The effects of two delivery systems for listening comprehension exercises on the language performance and attitude of beginning Spanish students
Scott Despain, Indiana University, United States
Indiana University . Awarded
Educational institutions are incorporating computer technology into many areas of the education experience. This study addressed the integration of computer-delivered listening comprehension exercises into the university-level foreign language curriculum. The study attempted to answer four fundamental questions: (1) Will students who use computer-delivered listening comprehension exercises learn the language more effectively than students using a cassette tape and lab manual? (2) Will these students learn the language more efficiently? (3) Will they find the digital exercises more appealing? and (4) Will they have an improved attitude towards learning a foreign language?
Eighty subjects in five sections of a beginning Spanish language class were randomly assigned to a traditional instruction, or a computer-based instruction group. Every other aspect of the course remained constant for both groups except for the delivery system used to deliver the listening comprehension exercises. Listening comprehension pretests, practice tests and post-tests, and various attitude surveys were used to measure effects of the respective attributes of each delivery system on subject learning achievement and attitude throughout the study.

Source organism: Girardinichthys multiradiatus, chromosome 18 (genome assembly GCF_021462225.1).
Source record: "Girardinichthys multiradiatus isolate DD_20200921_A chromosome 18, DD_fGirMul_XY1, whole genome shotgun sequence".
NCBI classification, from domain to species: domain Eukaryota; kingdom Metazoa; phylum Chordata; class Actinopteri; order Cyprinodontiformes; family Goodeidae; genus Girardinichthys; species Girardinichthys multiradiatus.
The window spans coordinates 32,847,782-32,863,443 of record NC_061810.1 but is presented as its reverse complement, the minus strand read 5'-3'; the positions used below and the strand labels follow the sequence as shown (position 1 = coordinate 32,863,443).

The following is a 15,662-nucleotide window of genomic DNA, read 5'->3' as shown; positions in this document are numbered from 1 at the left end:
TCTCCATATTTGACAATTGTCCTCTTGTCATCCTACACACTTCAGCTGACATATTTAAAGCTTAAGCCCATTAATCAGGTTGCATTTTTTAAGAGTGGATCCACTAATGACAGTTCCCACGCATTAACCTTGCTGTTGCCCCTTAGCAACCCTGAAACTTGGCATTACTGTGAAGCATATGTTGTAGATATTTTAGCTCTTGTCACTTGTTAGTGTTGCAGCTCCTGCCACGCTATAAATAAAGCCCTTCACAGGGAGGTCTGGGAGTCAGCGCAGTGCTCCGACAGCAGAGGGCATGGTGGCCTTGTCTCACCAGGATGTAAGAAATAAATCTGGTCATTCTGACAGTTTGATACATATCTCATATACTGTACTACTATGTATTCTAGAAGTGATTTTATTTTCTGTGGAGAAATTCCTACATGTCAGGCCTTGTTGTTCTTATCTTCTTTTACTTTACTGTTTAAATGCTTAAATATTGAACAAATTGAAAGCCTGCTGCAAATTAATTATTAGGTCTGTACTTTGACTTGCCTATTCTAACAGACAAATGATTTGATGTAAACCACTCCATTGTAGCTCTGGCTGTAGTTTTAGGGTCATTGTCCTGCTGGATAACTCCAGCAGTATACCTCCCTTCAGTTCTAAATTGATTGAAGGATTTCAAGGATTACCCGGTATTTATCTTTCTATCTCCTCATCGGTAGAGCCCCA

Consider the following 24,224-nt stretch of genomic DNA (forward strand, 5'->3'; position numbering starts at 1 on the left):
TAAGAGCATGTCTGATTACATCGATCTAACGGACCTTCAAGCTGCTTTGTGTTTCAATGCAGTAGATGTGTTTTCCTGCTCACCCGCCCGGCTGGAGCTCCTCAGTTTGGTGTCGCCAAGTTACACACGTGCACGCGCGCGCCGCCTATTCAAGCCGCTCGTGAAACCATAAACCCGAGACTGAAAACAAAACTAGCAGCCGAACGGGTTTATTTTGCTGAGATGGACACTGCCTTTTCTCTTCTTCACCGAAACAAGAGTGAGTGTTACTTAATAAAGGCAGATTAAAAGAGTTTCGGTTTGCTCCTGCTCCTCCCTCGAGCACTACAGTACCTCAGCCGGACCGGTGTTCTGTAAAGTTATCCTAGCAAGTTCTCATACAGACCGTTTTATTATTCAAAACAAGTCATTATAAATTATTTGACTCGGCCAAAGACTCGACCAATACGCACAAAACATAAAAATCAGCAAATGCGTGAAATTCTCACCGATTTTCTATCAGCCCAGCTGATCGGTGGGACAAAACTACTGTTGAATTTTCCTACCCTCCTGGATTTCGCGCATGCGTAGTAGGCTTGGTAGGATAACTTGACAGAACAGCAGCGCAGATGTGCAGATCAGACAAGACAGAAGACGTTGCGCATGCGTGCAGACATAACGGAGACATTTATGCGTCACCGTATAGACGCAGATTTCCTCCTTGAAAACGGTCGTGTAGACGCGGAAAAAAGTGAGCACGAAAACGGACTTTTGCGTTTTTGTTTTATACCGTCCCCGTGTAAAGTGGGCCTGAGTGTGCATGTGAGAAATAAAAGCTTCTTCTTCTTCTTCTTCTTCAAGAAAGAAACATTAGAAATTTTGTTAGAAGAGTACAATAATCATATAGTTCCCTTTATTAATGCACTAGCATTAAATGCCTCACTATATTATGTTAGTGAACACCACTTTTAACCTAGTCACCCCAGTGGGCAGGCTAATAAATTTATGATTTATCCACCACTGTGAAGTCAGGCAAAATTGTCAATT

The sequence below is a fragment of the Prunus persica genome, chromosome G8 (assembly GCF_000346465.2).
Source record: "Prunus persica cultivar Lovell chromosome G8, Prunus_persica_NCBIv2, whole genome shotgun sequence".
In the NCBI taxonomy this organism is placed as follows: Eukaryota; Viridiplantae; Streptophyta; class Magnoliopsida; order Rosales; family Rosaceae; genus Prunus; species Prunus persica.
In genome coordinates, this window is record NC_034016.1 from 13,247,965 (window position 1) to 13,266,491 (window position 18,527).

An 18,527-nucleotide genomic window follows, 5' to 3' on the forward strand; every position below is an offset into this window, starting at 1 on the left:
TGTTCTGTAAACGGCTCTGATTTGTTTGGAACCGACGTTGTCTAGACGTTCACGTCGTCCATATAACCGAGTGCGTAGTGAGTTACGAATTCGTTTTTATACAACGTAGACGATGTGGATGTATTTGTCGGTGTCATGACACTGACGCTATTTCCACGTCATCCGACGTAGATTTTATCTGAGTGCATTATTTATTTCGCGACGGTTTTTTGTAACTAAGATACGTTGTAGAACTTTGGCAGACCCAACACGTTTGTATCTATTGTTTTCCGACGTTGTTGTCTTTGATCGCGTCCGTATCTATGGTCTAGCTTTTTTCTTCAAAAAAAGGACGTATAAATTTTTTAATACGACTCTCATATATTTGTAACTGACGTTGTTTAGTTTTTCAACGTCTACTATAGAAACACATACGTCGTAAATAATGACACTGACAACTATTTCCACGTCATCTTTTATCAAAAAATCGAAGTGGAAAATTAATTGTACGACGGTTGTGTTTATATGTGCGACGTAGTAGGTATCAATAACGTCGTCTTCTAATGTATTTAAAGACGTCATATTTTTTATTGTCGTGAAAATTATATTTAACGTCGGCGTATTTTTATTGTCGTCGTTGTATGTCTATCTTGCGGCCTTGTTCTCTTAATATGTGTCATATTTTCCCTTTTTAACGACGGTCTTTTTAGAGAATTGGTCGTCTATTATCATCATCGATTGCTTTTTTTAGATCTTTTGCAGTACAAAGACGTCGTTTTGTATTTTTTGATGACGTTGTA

Results of the study suggested that: (1) students tend to learn more effectively/efficiently using the computer delivery system; (2) students who complete more exercises learn more (significant only for the computer group); (3) there is a time advantage to using the computer; (4) students who complete the exercises via computer have a more positive attitude toward the listening comprehension exercises, and yet a less positive attitude towards the delivery medium, when compared to their counterparts using the traditional format; (5) students in the computer group have a more positive attitude towards language learning in general.
Conclusion. There are few, if any disadvantages to students using computer-delivered listening comprehension exercises, and in fact there appear to be several advantages. However, the study is preliminary and the results should be treated with caution.
Despain, S. The effects of two delivery systems for listening comprehension exercises on the language performance and attitude of beginning Spanish students. Ph.D. thesis, Indiana University.
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